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Home How can I support a loved one who is grieving? Ways to help others navigate grief and loss.

How can I support a loved one who is grieving? Ways to help others navigate grief and loss.


Everyday all around us, the number of people who feel the loss of a loved one adds up. Approximately 5 people, children and adults, grieve for each loss of life in the US.

Despite grieving being a normal part of life, many of us still find it difficult to either approach the topic of grief, or offer our support to loved ones undergoing pain. 

Maybe, our struggle comes from misconceptions almost all in society hold about grieving and loss. But the late bereavement counselor Earl Grollman gives a succinct reminder of what grief is. He said, “Grief is not a disorder, a disease or a sign of weakness. It is an emotional, physical and spiritual necessity, the price you pay for love. The only cure for grief is to grieve."

What do we usually aim to accomplish in offering support to a grieving loved one? 

It is natural for us to make a loved one feel better. Many of us even feel the responsibility of saying the right things at the right time in order to lessen or make their pain go away. 

Studies of grief, however, tell a different approach to dealing with feelings of loss, anger, frustration, disappointment related to grieving.

Instead of putting it upon ourselves to make the grieving loved one feel better, we aim to walk with them through the natural process of grieving that may be unique to them. 

This is a great guide question suggested by grief expert Megan Devine as we help people process their grief. “Am I trying to make my loved one feel better or am I trying to make them feel heard?” 

Walking through grief with a loved one

There are two simple ways that can be effective ways to support loved ones who experienced a loss. 

  1. Offer emotional support. This involves listening and/or simply being with them. 
  2. Offer practical help. This involves taking on simple tasks that frees up space and time for your loved one to grieve. 

Because everyone grieves in unique ways and circumstances are different for every individual, you can intuitively offer them your best help depending on what needs you see. 

  • Emotional support takes many forms. Your presence and your listening ear matter. 

Your presence during the removal or the funeral is already a message of support. Briefly visiting them and checking on them to see what they might need also helps. 

Commonly, people steer away from grieving people because we feel embarrassed and we don’t know what to do or say when we are around them. We think that maybe we might say the wrong thing and upset them.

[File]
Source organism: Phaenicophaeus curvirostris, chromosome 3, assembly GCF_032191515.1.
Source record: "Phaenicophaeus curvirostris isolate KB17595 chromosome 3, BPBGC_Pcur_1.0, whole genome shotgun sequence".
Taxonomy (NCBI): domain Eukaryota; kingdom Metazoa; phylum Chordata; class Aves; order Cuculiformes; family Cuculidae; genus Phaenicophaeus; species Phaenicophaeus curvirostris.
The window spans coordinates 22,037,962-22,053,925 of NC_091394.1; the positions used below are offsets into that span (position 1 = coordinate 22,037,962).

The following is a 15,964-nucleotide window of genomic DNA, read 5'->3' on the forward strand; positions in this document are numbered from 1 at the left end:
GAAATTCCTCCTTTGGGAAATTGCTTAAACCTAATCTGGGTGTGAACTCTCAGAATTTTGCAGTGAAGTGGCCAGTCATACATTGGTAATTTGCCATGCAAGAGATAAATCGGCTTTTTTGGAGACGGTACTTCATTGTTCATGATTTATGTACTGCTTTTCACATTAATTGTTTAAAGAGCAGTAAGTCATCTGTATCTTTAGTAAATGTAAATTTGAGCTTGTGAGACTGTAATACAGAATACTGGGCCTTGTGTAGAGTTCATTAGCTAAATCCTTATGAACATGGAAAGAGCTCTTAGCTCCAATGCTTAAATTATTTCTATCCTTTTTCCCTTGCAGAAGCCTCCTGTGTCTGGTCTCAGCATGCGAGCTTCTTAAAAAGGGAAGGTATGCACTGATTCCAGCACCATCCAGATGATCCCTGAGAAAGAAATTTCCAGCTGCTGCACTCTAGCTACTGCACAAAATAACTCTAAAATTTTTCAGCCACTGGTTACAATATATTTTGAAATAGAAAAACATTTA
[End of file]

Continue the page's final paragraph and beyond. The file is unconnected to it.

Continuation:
Remember that at this difficult time, it is not your words or actions that will fix the situation or take the pain away. That is out of your responsibility and capacity. But your honesty of not knowing what to do and your presence, and your offer of help despite these things are powerful acts of emotional support. 

  • Practical support immediately after the loss and even some time after it gives your loved one opportunities to grieve. 

As our loved one gradually learns to process their feelings and try to get back to their lives, we can offer help with everyday tasks. It is important for a grieving person to find the time and space to deal with their difficult emotions. 

Here are practical activities that we can do for them to allow them the space they need: 

  • Household chores such as cooking, clearing the lawn, assisting with shopping, etc. 
  • Driving the kids to school or offering to take them from school to their home
  • Give them access to support networks and let them know that they can always reach out. For example, a contact with a licensed professional counselor (LPC) or a grief counselor can give them an option to seek help. 
  • One thing to note when offering help is not to get offended if the help is refused.

Most often, recovering from a loss can look messy, and the emotions that need to be processed are heavy and not clear cut. Learning more about effective ways to offer both emotional support and practical help makes our efforts beneficial rather than harmful. 

Check out the most extensive list of healthcare and mental health related careers and connect with career opportunities across the US. 

How can I support a loved one who is grieving? Ways to help others navigate grief and loss.
Brandon Resasco